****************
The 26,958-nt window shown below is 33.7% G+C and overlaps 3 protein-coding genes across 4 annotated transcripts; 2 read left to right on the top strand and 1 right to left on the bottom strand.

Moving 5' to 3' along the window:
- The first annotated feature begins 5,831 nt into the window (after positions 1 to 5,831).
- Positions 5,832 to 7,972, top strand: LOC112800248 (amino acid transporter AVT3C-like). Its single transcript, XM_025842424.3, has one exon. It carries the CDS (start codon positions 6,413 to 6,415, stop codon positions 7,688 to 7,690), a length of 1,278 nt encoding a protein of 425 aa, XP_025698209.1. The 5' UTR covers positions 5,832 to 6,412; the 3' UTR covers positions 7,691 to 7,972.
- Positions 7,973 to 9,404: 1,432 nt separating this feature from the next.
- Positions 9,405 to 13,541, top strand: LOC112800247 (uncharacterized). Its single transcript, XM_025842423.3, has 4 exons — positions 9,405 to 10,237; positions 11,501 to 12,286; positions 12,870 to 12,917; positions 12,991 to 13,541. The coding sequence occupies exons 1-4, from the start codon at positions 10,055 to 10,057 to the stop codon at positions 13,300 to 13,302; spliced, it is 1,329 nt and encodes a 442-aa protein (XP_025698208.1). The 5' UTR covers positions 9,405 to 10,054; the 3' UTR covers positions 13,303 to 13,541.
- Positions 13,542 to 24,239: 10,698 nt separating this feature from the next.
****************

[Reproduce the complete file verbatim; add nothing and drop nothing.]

The 26,958-nt window shown below is 33.7% G+C and overlaps 3 protein-coding genes across 4 annotated transcripts; 2 read left to right on the top strand and 1 right to left on the bottom strand.

Moving 5' to 3' along the window:
- The first annotated feature begins 5,831 nt into the window (after positions 1 to 5,831).
- Positions 5,832 to 7,972, top strand: LOC112800248 (amino acid transporter AVT3C-like). Its single transcript, XM_025842424.3, has one exon. It carries the CDS (start codon positions 6,413 to 6,415, stop codon positions 7,688 to 7,690), a length of 1,278 nt encoding a protein of 425 aa, XP_025698209.1. The 5' UTR covers positions 5,832 to 6,412; the 3' UTR covers positions 7,691 to 7,972.
- Positions 7,973 to 9,404: 1,432 nt separating this feature from the next.
- Positions 9,405 to 13,541, top strand: LOC112800247 (uncharacterized). Its single transcript, XM_025842423.3, has 4 exons — positions 9,405 to 10,237; positions 11,501 to 12,286; positions 12,870 to 12,917; positions 12,991 to 13,541. The coding sequence occupies exons 1-4, from the start codon at positions 10,055 to 10,057 to the stop codon at positions 13,300 to 13,302; spliced, it is 1,329 nt and encodes a 442-aa protein (XP_025698208.1). The 5' UTR covers positions 9,405 to 10,054; the 3' UTR covers positions 13,303 to 13,541.
- Positions 13,542 to 24,239: 10,698 nt separating this feature from the next.